Black History Month, celebrated each February, is a time to honor the lasting legacies and achievements of African-Americans in U.S. history. As an institution that celebrates the diversity of its students, alumni, faculty and staff, Hondros College of Nursing recognizes 10 iconic African-American nurses that have made a lasting impact on the nursing profession.
These nurses were the trailblazers for our BIPOC (Black, Indigenous and People of Color) community at HCN. We celebrate our BIPOC students, alumni, faculty and staff and the efforts they have taken to continue the legacy left by these trailblazers. For more information on HCN’s resources this Black History Month, please click here.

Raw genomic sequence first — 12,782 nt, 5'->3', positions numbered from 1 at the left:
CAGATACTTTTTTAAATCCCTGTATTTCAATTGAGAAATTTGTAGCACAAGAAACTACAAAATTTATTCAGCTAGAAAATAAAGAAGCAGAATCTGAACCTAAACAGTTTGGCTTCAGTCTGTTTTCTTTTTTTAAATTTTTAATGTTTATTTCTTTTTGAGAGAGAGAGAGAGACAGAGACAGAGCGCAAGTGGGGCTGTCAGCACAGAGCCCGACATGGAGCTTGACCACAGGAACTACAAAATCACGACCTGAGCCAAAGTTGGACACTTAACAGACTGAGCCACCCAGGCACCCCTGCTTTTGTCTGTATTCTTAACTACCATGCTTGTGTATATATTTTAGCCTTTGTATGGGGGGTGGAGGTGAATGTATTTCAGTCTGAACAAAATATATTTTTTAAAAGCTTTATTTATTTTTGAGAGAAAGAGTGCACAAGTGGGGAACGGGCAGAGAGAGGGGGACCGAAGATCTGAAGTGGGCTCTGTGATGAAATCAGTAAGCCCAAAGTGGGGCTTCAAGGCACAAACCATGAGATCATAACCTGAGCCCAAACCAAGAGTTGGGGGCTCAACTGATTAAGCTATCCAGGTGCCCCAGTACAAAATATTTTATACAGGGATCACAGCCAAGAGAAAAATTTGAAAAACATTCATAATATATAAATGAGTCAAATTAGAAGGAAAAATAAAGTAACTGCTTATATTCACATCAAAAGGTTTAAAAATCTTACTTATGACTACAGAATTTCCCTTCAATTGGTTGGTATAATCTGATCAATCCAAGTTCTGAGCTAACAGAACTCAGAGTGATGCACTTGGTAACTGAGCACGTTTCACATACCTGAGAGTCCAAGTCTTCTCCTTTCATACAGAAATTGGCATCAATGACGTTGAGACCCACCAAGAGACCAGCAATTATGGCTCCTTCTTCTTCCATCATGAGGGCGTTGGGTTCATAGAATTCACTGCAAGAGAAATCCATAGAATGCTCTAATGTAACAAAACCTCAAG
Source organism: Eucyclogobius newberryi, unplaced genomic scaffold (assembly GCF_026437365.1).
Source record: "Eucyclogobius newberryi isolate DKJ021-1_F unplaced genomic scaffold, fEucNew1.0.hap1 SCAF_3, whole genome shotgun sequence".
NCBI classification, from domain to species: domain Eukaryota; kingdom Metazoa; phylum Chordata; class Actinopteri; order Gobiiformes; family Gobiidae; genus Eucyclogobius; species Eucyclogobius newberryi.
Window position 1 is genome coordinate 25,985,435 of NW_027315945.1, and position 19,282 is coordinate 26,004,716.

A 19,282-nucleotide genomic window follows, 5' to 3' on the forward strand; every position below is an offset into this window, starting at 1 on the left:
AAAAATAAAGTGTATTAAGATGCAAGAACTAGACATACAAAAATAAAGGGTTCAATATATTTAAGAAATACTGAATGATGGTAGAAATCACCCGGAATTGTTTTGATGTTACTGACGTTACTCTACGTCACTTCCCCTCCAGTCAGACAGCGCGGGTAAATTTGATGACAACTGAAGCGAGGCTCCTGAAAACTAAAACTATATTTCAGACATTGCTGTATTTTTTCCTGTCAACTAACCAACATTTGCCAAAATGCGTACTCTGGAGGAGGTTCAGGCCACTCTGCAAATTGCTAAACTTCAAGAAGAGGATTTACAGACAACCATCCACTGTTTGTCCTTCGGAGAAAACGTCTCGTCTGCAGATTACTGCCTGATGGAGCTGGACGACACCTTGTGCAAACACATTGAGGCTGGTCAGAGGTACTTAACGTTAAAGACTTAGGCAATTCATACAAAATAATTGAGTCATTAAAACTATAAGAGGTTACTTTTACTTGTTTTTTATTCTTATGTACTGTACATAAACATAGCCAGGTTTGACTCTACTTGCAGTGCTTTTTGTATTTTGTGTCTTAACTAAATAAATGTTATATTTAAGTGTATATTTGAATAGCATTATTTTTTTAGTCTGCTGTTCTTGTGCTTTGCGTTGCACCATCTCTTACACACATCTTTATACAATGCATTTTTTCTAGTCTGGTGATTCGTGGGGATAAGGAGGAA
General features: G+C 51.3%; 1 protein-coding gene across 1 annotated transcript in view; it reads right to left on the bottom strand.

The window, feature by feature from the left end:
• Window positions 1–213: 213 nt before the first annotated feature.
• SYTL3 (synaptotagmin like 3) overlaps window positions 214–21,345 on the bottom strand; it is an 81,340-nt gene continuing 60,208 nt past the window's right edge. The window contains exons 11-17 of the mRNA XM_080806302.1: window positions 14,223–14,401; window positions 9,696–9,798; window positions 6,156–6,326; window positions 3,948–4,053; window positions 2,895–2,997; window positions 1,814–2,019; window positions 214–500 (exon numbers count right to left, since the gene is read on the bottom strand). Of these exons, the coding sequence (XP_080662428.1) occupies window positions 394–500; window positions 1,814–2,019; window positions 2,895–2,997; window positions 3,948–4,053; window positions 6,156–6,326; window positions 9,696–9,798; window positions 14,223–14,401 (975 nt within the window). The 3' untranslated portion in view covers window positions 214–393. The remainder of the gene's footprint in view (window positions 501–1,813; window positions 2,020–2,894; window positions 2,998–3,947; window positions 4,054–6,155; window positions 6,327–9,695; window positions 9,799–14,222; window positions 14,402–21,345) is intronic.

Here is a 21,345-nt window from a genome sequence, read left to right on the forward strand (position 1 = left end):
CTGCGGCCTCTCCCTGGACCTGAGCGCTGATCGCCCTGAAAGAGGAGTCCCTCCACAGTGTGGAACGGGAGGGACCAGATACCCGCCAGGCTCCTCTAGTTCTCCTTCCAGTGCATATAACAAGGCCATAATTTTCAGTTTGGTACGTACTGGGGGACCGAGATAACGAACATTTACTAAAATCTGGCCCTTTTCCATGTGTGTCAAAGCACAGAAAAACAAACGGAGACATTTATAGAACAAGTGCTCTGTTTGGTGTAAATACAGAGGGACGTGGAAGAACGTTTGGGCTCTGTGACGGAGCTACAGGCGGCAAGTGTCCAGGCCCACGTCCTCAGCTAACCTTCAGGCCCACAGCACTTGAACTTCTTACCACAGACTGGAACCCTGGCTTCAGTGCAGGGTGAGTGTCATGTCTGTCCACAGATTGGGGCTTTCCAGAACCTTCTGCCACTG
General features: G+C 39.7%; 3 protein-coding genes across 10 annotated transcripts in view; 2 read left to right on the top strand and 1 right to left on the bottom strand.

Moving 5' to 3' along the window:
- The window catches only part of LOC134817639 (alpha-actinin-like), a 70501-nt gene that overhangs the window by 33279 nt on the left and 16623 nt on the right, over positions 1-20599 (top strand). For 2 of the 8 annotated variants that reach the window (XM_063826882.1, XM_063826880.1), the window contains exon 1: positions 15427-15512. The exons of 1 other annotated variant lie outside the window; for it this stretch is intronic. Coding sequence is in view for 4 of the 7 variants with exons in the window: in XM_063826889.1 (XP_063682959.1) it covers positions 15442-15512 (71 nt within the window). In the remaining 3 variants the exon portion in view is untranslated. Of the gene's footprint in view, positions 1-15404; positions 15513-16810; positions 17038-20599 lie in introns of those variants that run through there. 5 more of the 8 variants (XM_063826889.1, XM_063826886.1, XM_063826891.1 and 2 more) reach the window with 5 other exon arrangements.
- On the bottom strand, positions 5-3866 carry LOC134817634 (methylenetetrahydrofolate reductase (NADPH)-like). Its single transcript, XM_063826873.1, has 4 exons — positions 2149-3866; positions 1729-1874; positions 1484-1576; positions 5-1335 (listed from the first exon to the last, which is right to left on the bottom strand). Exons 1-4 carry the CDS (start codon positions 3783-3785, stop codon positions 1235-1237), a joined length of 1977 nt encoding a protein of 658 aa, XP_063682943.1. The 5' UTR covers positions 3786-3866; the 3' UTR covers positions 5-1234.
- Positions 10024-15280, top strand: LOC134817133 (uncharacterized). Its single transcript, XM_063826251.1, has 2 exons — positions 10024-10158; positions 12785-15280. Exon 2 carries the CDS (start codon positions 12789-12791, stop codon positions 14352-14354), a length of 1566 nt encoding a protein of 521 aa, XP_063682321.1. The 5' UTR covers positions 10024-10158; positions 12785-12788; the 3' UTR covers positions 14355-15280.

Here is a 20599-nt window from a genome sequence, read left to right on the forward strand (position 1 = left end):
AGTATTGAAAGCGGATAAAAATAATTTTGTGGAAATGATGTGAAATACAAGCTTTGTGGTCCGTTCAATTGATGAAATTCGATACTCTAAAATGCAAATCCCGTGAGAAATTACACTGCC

African-American Nurse Icons
Osborne was the first African-American woman to earn an MSN - Master of Science in Nursing degree, using that degree as a launching pad for her mission to make sure that other African-American nurses have better access to higher education. Her efforts expanded the number of nursing schools accepting African-American students and resulted in the US Navy and Army lifting their race ban. In 1945, she became the first African-American faculty member at New York University.